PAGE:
Cheaters never prosper (except in pro sports)

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By Stephanie Holland

By Stephanie Holland

Today’s athletes have forgotten that it doesn’t matter whether you win or lose; it’s how you play the game.

This year will go down in sports history as the year of the shortcut. It seems like every time someone accomplished something great this summer, it would only be a matter of days before we found out that they were on steroids, or spying on competitors.

Cheating in sports is nothing new, one of the most famous incidents of cheating dates back to 1919 when several players on the Chicago White Sox decided to throw one game in the World Series.

The scandal that followed tainted the entire team, resulting in permanent suspensions and ruined reputations.

The punishment that these men received for cheating was severe and everlasting.

Nowadays we’re lucky if a player even gives us an insincere apology and an attempt to place the blame on someone else.

As we approached spring, baseball season began and talk turned to steroids and Human Growth Hormones. With Barry Bonds on the cusp of breaking Hank Aaron’s all time homerun record, the whispers that he had medicinal help to get there became deafening.

Bonds went on to break Aaron’s record and was hailed in a game stopping celebration featuring legends like Willie Mays and Aaron himself.

Since breaking the record the excitement around Bonds has died down and the San Francisco Giants announced that they will not be renewing his contract for the 2008 season. Many sports pundits have speculated that Bonds career may be over since no other teams will want to carry the extra baggage of his soiled reputation.

As summer turned to fall, we thought surely football will save us from the endless parade of apologies and admissions of guilt, we were wrong. After their trampling of the New York Jets, the New England Patriots were being crowned as the team to beat.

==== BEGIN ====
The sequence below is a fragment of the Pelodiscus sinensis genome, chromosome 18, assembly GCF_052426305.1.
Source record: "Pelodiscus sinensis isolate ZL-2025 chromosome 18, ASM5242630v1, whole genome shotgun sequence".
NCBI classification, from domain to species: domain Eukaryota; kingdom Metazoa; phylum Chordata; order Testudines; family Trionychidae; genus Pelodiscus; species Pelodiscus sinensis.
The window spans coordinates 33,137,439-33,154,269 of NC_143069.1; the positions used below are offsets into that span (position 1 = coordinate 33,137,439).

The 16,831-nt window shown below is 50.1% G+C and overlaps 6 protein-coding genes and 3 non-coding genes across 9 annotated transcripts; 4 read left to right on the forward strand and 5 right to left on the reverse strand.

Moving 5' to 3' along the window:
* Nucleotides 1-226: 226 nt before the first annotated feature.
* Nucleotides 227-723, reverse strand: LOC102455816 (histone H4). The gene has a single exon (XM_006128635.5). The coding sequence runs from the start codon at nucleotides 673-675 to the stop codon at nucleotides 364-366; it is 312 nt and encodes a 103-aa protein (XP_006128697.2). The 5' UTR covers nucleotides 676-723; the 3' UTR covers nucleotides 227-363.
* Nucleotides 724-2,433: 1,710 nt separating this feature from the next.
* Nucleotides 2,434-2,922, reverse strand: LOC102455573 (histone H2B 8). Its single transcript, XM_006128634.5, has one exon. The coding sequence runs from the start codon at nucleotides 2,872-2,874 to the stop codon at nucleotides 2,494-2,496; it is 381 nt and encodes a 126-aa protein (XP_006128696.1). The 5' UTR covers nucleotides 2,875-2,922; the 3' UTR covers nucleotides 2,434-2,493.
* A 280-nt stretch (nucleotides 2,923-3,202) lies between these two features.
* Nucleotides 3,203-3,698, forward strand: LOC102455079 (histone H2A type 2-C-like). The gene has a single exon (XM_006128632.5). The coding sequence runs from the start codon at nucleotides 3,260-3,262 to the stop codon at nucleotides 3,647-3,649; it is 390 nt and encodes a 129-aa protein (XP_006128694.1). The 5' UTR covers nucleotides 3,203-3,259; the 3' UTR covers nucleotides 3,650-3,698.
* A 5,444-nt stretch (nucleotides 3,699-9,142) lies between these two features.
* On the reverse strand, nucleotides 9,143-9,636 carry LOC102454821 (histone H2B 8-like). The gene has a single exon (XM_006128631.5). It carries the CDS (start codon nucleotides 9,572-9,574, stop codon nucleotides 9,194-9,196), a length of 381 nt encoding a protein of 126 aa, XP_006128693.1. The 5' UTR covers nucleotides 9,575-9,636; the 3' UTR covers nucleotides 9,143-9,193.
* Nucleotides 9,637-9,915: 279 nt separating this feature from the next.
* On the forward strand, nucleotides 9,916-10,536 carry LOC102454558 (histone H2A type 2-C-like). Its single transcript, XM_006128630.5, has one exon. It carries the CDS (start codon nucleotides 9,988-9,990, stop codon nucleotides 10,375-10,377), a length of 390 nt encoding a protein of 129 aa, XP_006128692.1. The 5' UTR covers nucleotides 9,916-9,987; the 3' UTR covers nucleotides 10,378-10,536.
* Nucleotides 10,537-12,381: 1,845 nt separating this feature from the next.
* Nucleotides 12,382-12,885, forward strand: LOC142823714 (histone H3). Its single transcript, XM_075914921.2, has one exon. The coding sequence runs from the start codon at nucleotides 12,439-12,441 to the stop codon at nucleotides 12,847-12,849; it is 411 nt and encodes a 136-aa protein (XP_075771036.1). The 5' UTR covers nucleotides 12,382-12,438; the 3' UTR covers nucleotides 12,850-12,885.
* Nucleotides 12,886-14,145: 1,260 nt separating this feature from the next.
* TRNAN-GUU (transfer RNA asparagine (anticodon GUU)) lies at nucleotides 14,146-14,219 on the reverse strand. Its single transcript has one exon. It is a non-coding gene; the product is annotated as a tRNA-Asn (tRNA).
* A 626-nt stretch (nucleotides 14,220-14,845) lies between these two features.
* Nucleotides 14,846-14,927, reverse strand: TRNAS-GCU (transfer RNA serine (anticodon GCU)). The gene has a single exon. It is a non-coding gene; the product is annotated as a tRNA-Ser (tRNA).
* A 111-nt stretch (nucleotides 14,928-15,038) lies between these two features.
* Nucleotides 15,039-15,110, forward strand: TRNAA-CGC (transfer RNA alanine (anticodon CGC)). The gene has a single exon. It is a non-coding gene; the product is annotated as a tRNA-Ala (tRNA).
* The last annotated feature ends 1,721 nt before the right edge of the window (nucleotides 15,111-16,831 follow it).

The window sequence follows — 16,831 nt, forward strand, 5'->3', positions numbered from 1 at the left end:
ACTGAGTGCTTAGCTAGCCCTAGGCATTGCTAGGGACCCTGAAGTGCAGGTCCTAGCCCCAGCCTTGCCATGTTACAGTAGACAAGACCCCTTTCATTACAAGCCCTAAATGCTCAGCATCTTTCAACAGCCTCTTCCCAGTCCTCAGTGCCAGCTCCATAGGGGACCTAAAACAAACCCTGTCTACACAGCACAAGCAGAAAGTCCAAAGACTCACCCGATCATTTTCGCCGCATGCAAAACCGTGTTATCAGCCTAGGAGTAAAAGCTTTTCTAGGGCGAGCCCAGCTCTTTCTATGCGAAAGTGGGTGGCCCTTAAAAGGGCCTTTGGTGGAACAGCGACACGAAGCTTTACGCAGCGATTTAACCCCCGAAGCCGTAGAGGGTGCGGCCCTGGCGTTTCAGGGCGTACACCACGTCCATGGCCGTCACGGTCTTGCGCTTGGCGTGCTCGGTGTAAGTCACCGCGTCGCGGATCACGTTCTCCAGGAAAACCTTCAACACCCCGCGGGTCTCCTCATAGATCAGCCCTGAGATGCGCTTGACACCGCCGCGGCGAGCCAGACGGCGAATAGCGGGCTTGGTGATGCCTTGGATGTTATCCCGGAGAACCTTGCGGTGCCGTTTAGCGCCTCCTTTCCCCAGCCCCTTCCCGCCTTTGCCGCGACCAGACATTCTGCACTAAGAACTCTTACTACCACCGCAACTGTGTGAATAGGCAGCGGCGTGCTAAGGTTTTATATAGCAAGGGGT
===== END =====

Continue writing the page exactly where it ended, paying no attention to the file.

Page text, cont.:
The next day word spread that an assistant was found recording the New York Jets coaches in order to steal their signs.

While this flagrant breaking of the rules had many players around the league crying foul, it is widely known that a lot of teams employ these methods and the Patriots just happened to get caught.

On Oct. 5 Olympic Gold Medalist Marion Jones admitted to using banned substances prior to the 2000 Sydney games. She will be stripped of her five medals won in those games.

The interesting part of the story is that the second place finisher in the 100 meter dash has also been investigated for doping. How far down the roster will the International Olympic Committee have to go to find a clean competitor?

From the NBA referees betting scandal to alleged match throwing in tennis to stolen designs in Formula One racing, it seems like there is not a single professional sport that has gone untouched by cheating.

With the 2008 Summer Olympics in Beijing, China less than a year away, this growing trend puts a damper on all the heroic and record breaking performances we are likely to see there. The most disturbing thing about this pattern is that athletes are role models and this propensity toward breaking the rules only teaches college and high school athletes that it really doesn’t matter how you play the game as long as you win.

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